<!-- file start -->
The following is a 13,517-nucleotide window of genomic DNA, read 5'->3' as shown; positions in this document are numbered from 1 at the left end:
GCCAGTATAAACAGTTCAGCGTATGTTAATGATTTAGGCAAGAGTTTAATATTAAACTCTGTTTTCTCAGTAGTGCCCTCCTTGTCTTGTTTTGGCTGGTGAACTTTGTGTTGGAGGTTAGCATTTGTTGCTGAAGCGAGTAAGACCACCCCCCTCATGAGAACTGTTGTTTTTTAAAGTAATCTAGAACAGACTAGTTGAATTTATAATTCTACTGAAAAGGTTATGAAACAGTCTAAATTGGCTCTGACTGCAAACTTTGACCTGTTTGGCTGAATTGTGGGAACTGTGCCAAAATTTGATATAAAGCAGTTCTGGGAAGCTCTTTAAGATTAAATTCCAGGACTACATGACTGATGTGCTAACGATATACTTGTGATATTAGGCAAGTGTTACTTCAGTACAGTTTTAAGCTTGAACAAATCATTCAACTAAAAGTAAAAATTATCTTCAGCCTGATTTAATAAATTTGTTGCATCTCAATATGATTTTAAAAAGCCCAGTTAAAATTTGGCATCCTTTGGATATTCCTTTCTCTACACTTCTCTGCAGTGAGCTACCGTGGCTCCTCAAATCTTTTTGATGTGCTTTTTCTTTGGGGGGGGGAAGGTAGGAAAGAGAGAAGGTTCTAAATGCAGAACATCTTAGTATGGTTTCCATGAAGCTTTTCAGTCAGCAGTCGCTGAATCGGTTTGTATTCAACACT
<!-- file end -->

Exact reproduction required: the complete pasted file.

The following is a 13,517-nucleotide window of genomic DNA, read 5'->3' as shown; positions in this document are numbered from 1 at the left end:
GCCAGTATAAACAGTTCAGCGTATGTTAATGATTTAGGCAAGAGTTTAATATTAAACTCTGTTTTCTCAGTAGTGCCCTCCTTGTCTTGTTTTGGCTGGTGAACTTTGTGTTGGAGGTTAGCATTTGTTGCTGAAGCGAGTAAGACCACCCCCCTCATGAGAACTGTTGTTTTTTAAAGTAATCTAGAACAGACTAGTTGAATTTATAATTCTACTGAAAAGGTTATGAAACAGTCTAAATTGGCTCTGACTGCAAACTTTGACCTGTTTGGCTGAATTGTGGGAACTGTGCCAAAATTTGATATAAAGCAGTTCTGGGAAGCTCTTTAAGATTAAATTCCAGGACTACATGACTGATGTGCTAACGATATACTTGTGATATTAGGCAAGTGTTACTTCAGTACAGTTTTAAGCTTGAACAAATCATTCAACTAAAAGTAAAAATTATCTTCAGCCTGATTTAATAAATTTGTTGCATCTCAATATGATTTTAAAAAGCCCAGTTAAAATTTGGCATCCTTTGGATATTCCTTTCTCTACACTTCTCTGCAGTGAGCTACCGTGGCTCCTCAAATCTTTTTGATGTGCTTTTTCTTTGGGGGGGGGAAGGTAGGAAAGAGAGAAGGTTCTAAATGCAGAACATCTTAGTATGGTTTCCATGAAGCTTTTCAGTCAGCAGTCGCTGAATCGGTTTGTATTCAACACT